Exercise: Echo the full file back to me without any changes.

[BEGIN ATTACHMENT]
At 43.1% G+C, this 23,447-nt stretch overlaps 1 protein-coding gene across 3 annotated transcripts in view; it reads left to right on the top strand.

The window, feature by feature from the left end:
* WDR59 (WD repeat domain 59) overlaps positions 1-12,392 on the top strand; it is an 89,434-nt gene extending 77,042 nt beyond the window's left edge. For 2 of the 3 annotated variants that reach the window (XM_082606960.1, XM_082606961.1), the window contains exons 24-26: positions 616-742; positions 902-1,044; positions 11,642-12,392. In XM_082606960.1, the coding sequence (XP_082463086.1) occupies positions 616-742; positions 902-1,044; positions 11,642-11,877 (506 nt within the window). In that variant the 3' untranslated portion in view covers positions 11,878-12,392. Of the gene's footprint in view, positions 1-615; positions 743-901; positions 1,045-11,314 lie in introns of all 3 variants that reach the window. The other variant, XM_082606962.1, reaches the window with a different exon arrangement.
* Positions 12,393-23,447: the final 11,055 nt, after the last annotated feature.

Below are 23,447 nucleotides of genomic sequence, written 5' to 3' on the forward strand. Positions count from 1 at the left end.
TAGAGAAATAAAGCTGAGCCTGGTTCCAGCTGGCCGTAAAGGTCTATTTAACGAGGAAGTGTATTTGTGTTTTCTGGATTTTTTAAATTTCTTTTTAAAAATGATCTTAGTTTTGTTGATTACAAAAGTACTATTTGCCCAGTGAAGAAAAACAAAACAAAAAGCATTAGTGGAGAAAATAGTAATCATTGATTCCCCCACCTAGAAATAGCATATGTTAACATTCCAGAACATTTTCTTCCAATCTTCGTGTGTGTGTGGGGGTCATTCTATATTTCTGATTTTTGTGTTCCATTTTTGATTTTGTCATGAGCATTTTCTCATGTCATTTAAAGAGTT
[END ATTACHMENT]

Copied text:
At 43.1% G+C, this 23,447-nt stretch overlaps 1 protein-coding gene across 3 annotated transcripts in view; it reads left to right on the top strand.

The window, feature by feature from the left end:
* WDR59 (WD repeat domain 59) overlaps positions 1-12,392 on the top strand; it is an 89,434-nt gene extending 77,042 nt beyond the window's left edge. For 2 of the 3 annotated variants that reach the window (XM_082606960.1, XM_082606961.1), the window contains exons 24-26: positions 616-742; positions 902-1,044; positions 11,642-12,392. In XM_082606960.1, the coding sequence (XP_082463086.1) occupies positions 616-742; positions 902-1,044; positions 11,642-11,877 (506 nt within the window). In that variant the 3' untranslated portion in view covers positions 11,878-12,392. Of the gene's footprint in view, positions 1-615; positions 743-901; positions 1,045-11,314 lie in introns of all 3 variants that reach the window. The other variant, XM_082606962.1, reaches the window with a different exon arrangement.
* Positions 12,393-23,447: the final 11,055 nt, after the last annotated feature.

Below are 23,447 nucleotides of genomic sequence, written 5' to 3' on the forward strand. Positions count from 1 at the left end.
TAGAGAAATAAAGCTGAGCCTGGTTCCAGCTGGCCGTAAAGGTCTATTTAACGAGGAAGTGTATTTGTGTTTTCTGGATTTTTTAAATTTCTTTTTAAAAATGATCTTAGTTTTGTTGATTACAAAAGTACTATTTGCCCAGTGAAGAAAAACAAAACAAAAAGCATTAGTGGAGAAAATAGTAATCATTGATTCCCCCACCTAGAAATAGCATATGTTAACATTCCAGAACATTTTCTTCCAATCTTCGTGTGTGTGTGGGGGTCATTCTATATTTCTGATTTTTGTGTTCCATTTTTGATTTTGTCATGAGCATTTTCTCATGTCATTTAAAGAGTT